Women tankers became more widespread in 1943. They often got much more solid combat vehicles – a T-34 instead of a “baby tank.” Among those who became a woman tanker was Sergeant Maria Vasilyevna Oktyabrskaya. She had wanted to go to the front lines for almost two years after her husband died in August 1941. For her, the path turned out to be extremely unusual. In early 1943, she contributed 50,000 rubles to the tank construction fund, sending a letter to Stalin. Such perseverance was rewarded. In May 1943, Oktyabrskaya was sent to the Omsk Tank School, where she was trained to drive the T-34. By that time, she was already in her 40s and suffering from tuberculosis of the cervical vertebra, but the desire to avenge her husband’s death gave her strength.

That’s how she became a mechanic-driver of the “Fighting Girlfriend” tank, which was built partly from her own savings. Sergeant of the guard Oktyabrskaya made it to the warfront in October 1943, where fought in the 26th Guards Tank Brigade. She distinguished herself in the battle for the first time at Novoye Selo on November 18, 1943. The crew of the “Fighting Girlfriend” destroyed an anti-tank gun and up to 30 German soldiers. During the battle, the tank was hit and Oktyabrskaya herself was wounded, but the crew did not leave the vehicle. Instead, they remained in place, fighting off the enemy for two days. She fought in the brigade until January 17, 1944. Shortly before that, information about the crew of the “Fighting Girlfriend” tank was published. Unfortunately, the tank was hit again, this time during the battle near the Krynki station of the Vitebsk region. The “Fighting Girlfriend” got to crush two anti-tank guns before that. During the evacuation of the tank, Oktyabrskaya was seriously wounded. In February 1944, she was awarded the Order of the Patriotic War of the 1st Class, but Maria Vasilyevna would never leave the hospital. She died on March 15, 1944, and posthumously received the title of Hero of the Soviet Union and as well as the Order of Lenin.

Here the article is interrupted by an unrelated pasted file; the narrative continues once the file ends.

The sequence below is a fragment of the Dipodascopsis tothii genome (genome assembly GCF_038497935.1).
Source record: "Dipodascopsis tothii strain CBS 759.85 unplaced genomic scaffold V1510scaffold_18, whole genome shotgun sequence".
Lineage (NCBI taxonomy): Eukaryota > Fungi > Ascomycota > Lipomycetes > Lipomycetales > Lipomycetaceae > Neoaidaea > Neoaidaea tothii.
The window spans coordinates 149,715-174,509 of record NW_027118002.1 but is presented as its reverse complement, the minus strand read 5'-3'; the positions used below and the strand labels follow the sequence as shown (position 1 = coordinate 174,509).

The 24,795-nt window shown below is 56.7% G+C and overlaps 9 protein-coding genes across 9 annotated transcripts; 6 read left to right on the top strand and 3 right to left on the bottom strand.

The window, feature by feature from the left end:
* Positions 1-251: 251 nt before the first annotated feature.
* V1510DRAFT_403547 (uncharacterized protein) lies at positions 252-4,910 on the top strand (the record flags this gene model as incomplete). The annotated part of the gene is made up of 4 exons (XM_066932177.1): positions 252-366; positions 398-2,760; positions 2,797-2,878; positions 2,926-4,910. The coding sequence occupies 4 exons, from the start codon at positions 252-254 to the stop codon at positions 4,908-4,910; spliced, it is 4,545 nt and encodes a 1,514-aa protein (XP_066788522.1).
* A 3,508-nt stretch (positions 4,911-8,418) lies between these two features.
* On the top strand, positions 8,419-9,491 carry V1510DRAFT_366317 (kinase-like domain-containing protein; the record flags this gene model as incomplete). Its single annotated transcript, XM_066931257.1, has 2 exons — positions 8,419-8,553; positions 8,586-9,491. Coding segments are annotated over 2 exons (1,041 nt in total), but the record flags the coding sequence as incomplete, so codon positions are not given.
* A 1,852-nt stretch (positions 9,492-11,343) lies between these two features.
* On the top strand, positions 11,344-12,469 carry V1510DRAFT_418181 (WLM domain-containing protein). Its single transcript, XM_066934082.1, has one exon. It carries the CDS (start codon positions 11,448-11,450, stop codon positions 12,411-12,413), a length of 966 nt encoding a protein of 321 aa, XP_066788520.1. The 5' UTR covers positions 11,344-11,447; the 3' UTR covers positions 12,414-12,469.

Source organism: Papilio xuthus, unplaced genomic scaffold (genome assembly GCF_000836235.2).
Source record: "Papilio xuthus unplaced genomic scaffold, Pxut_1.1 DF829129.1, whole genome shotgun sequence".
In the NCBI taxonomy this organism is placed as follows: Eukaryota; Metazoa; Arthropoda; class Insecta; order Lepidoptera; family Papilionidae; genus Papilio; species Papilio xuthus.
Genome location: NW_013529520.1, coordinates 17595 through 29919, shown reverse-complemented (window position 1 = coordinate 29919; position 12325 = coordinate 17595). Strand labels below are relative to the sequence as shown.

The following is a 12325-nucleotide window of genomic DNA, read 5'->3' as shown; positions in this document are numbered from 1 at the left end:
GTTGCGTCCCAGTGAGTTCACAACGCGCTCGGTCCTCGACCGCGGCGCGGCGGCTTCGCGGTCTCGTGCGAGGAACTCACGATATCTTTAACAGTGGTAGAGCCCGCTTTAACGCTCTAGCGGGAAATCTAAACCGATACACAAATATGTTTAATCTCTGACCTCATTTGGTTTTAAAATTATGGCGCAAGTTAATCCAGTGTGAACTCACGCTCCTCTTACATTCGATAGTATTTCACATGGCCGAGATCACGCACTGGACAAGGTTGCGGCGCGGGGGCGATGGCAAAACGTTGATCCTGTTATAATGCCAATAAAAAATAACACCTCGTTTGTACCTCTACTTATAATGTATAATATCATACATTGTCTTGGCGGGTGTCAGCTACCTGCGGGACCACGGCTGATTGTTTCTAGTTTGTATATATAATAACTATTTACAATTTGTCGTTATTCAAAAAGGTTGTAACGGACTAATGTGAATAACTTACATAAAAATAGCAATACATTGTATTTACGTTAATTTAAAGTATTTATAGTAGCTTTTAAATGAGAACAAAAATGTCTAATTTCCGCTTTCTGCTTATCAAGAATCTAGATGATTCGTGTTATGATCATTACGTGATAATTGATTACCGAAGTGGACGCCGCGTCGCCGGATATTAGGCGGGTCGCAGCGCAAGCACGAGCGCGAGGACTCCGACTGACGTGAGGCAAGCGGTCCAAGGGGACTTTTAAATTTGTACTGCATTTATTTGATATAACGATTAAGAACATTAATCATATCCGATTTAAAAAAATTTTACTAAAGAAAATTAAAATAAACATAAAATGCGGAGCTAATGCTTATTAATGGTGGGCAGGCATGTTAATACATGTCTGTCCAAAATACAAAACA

Maria Vasilievna Oktyabrskaya and her tank “Fighting Girlfriend”

The name “Fighting Girlfriend” became almost a household name for tanks. It was used by at least several T-34s, so that often another vehicle was mistaken for the Oktyabrskaya tank. Still, women tankers continued to be rather the exception to the rule. However, in 1944 they still appeared in active units of the army, and no longer only as drivers.

Evgenia Sergeevna Kostrikova pursued her cherished goal for a long time. From 1941 to 1943 she worked as a nurse, but then she was sent to the Kazan Tank School, from which she ultimately left as the commander of a T-34. She fought in the 5th Guards Mechanized Corps and reached Prague in her tank.

Lieutenant Nina Ilyinichna Bondar became a T-34 commander even earlier. Her tanking career began in 1942. She continued until the end of the war as part of the 237th Tank Brigade. She was wounded four times, mentioned in military documents on many occasions, and decorated with orders.

To date, more than a dozen women tankers are known to have been involved in the hostilities. And even more women worked on the home front.

The Boyko spouses, the crew of the only heavy tank commanded by a woman tanker

Finally, it is worth mentioning Alexandra Leontievna Boyko. She was not just a tank commander, She was not just a tank commander, but the only woman in history to command a heavy tank. . Moreover, the crew of her “Kolyma” tank was a family one. In January 1943, the Boykos from Magadan contributed 50,000 rubles for the construction of a tank, with a request that they be appointed the crew of this vehicle. They were sent to the Chelyabinsk Tank School, where they trained for several roles, including that of heavy tank crew. For a long time, Alexandra and Ivan Boyko were unable to get to the front lines. They managed to achieve their goal only in May 1944. By that time, the Chelyabinsk Kirov Factory was producing new combat vehicles: IS-2 heavy tanks. They were enlisted as a tank crew in the 48th Guards Heavy Tank Regiment. Alexandra became the commander of the vehicle, and Ivan became the driver-mechanic, both of which were positions with the rank of officer. During the summer battles, the family crew of the “Kolyma” tank were responsible for destroying several enemy tanks, including one that was destroyed in battle on July 27, 1944. In this battle, the tank’s crew was wounded. The trip to the front was short. Nevertheless, it was effective.

Author and Source photos: Yuri Pasholok

Translated by Svetlana Ivanovskaya